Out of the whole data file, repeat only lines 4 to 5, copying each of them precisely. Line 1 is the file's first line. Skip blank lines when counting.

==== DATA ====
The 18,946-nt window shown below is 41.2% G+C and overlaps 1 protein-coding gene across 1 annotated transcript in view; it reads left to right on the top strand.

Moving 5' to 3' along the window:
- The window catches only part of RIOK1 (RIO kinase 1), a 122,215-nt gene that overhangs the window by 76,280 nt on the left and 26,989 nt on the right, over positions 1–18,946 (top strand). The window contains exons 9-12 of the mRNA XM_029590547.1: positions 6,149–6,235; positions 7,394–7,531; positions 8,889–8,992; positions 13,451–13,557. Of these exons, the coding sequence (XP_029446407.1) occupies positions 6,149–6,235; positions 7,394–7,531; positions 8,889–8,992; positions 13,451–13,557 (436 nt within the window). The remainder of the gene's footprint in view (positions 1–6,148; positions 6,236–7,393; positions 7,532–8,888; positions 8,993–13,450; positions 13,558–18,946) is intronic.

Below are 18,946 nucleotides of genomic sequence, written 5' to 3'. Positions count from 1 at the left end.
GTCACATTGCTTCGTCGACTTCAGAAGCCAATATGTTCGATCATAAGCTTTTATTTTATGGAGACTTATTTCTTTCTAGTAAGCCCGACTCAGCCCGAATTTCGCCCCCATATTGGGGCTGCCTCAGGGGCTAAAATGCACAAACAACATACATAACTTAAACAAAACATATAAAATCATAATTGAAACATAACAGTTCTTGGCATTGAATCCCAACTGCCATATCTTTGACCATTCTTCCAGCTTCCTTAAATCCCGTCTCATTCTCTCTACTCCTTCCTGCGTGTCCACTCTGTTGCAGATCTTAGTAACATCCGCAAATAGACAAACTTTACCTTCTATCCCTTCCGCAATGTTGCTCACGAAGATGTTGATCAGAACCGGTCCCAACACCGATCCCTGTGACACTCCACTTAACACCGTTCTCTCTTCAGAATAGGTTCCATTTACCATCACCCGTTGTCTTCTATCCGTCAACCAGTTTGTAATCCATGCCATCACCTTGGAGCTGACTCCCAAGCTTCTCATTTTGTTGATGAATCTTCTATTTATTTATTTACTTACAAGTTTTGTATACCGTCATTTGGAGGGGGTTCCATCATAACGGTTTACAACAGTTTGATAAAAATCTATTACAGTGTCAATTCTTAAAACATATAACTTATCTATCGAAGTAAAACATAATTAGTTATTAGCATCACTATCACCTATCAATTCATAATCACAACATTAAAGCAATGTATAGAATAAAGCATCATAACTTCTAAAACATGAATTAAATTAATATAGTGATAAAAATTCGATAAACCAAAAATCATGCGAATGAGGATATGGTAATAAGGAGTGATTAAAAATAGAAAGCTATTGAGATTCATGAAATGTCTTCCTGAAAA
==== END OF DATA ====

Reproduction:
Below are 18,946 nucleotides of genomic sequence, written 5' to 3'. Positions count from 1 at the left end.
GTCACATTGCTTCGTCGACTTCAGAAGCCAATATGTTCGATCATAAGCTTTTATTTTATGGAGACTTATTTCTTTCTAGTAAGCCCGACTCAGCCCGAATTTCGCCCCCATATTGGGGCTGCCTCAGGGGCTAAAATGCACAAACAACATACATAACTTAAACAAAACATATAAAATCATAATTGAAACATAACAGTTCTTGGCATTGAATCCCAACTGCCATATCTTTGACCATTCTTCCAGCTTCCTTAAATCCCGTCTCATTCTCTCTACTCCTTCCTGCGTGTCCACTCTGTTGCAGATCTTAGTAACATCCGCAAATAGACAAACTTTACCTTCTATCCCTTCCGCAATGTTGCTCACGAAGATGTTGATCAGAACCGGTCCCAACACCGATCCCTGTGACACTCCACTTAACACCGTTCTCTCTTCAGAATAGGTTCCATTTACCATCACCCGTTGTCTTCTATCCGTCAACCAGTTTGTAATCCATGCCATCACCTTGGAGCTGACTCCCAAGCTTCTCATTTTGTTGATGAATCTTCTATTTATTTATTTACTTACAAGTTTTGTATACCGTCATTTGGAGGGGGTTCCATCATAACGGTTTACAACAGTTTGATAAAAATCTATTACAGTGTCAATTCTTAAAACATATAACTTATCTATCGAAGTAAAACATAATTAGTTATTAGCATCACTATCACCTATCAATTCATAATCACAACATTAAAGCAATGTATAGAATAAAGCATCATAACTTCTAAAACATGAATTAAATTAATATAGTGATAAAAATTCGATAAACCAAAAATCATGCGAATGAGGATATGGTAATAAGGAGTGATTAAAAATAGAAAGCTATTGAGATTCATGAAATGTCTTCCTGAAAA